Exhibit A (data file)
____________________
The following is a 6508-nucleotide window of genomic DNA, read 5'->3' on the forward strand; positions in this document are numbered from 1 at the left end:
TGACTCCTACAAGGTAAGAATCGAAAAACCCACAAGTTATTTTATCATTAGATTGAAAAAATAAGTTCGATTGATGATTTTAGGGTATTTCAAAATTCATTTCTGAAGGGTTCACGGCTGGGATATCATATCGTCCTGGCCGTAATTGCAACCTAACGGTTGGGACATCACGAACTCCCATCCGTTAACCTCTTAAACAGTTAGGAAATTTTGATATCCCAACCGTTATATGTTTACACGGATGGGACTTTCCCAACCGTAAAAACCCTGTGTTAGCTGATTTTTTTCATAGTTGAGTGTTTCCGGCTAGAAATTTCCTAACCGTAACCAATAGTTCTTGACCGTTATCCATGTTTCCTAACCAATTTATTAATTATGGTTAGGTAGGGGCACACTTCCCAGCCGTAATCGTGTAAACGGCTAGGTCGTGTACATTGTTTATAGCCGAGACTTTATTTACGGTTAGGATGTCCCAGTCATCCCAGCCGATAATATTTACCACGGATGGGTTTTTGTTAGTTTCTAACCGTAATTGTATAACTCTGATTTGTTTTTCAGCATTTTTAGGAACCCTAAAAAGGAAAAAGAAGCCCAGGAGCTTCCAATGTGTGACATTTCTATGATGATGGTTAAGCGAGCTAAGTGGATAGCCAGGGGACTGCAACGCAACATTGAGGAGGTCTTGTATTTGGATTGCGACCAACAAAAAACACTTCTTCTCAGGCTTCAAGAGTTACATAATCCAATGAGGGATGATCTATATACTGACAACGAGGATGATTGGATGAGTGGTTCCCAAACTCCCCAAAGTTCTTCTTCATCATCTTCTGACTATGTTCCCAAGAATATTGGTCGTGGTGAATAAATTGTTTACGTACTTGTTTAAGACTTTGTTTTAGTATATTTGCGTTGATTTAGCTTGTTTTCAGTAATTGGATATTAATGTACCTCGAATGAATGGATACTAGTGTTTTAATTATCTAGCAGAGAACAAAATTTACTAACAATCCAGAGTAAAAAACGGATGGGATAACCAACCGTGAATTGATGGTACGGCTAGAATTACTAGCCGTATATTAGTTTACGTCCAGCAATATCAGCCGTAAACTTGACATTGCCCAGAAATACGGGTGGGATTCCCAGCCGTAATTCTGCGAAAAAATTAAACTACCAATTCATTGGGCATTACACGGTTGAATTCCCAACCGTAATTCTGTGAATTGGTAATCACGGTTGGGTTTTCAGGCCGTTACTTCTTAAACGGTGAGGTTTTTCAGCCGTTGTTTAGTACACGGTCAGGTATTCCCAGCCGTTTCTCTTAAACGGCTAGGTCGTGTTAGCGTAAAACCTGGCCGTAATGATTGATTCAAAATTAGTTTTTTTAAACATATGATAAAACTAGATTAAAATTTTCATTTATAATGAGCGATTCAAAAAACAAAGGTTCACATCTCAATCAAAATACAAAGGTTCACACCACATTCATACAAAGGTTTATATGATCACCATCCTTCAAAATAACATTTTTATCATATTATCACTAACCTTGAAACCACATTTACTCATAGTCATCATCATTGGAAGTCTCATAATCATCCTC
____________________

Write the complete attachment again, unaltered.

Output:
The following is a 6508-nucleotide window of genomic DNA, read 5'->3' on the forward strand; positions in this document are numbered from 1 at the left end:
TGACTCCTACAAGGTAAGAATCGAAAAACCCACAAGTTATTTTATCATTAGATTGAAAAAATAAGTTCGATTGATGATTTTAGGGTATTTCAAAATTCATTTCTGAAGGGTTCACGGCTGGGATATCATATCGTCCTGGCCGTAATTGCAACCTAACGGTTGGGACATCACGAACTCCCATCCGTTAACCTCTTAAACAGTTAGGAAATTTTGATATCCCAACCGTTATATGTTTACACGGATGGGACTTTCCCAACCGTAAAAACCCTGTGTTAGCTGATTTTTTTCATAGTTGAGTGTTTCCGGCTAGAAATTTCCTAACCGTAACCAATAGTTCTTGACCGTTATCCATGTTTCCTAACCAATTTATTAATTATGGTTAGGTAGGGGCACACTTCCCAGCCGTAATCGTGTAAACGGCTAGGTCGTGTACATTGTTTATAGCCGAGACTTTATTTACGGTTAGGATGTCCCAGTCATCCCAGCCGATAATATTTACCACGGATGGGTTTTTGTTAGTTTCTAACCGTAATTGTATAACTCTGATTTGTTTTTCAGCATTTTTAGGAACCCTAAAAAGGAAAAAGAAGCCCAGGAGCTTCCAATGTGTGACATTTCTATGATGATGGTTAAGCGAGCTAAGTGGATAGCCAGGGGACTGCAACGCAACATTGAGGAGGTCTTGTATTTGGATTGCGACCAACAAAAAACACTTCTTCTCAGGCTTCAAGAGTTACATAATCCAATGAGGGATGATCTATATACTGACAACGAGGATGATTGGATGAGTGGTTCCCAAACTCCCCAAAGTTCTTCTTCATCATCTTCTGACTATGTTCCCAAGAATATTGGTCGTGGTGAATAAATTGTTTACGTACTTGTTTAAGACTTTGTTTTAGTATATTTGCGTTGATTTAGCTTGTTTTCAGTAATTGGATATTAATGTACCTCGAATGAATGGATACTAGTGTTTTAATTATCTAGCAGAGAACAAAATTTACTAACAATCCAGAGTAAAAAACGGATGGGATAACCAACCGTGAATTGATGGTACGGCTAGAATTACTAGCCGTATATTAGTTTACGTCCAGCAATATCAGCCGTAAACTTGACATTGCCCAGAAATACGGGTGGGATTCCCAGCCGTAATTCTGCGAAAAAATTAAACTACCAATTCATTGGGCATTACACGGTTGAATTCCCAACCGTAATTCTGTGAATTGGTAATCACGGTTGGGTTTTCAGGCCGTTACTTCTTAAACGGTGAGGTTTTTCAGCCGTTGTTTAGTACACGGTCAGGTATTCCCAGCCGTTTCTCTTAAACGGCTAGGTCGTGTTAGCGTAAAACCTGGCCGTAATGATTGATTCAAAATTAGTTTTTTTAAACATATGATAAAACTAGATTAAAATTTTCATTTATAATGAGCGATTCAAAAAACAAAGGTTCACATCTCAATCAAAATACAAAGGTTCACACCACATTCATACAAAGGTTTATATGATCACCATCCTTCAAAATAACATTTTTATCATATTATCACTAACCTTGAAACCACATTTACTCATAGTCATCATCATTGGAAGTCTCATAATCATCCTC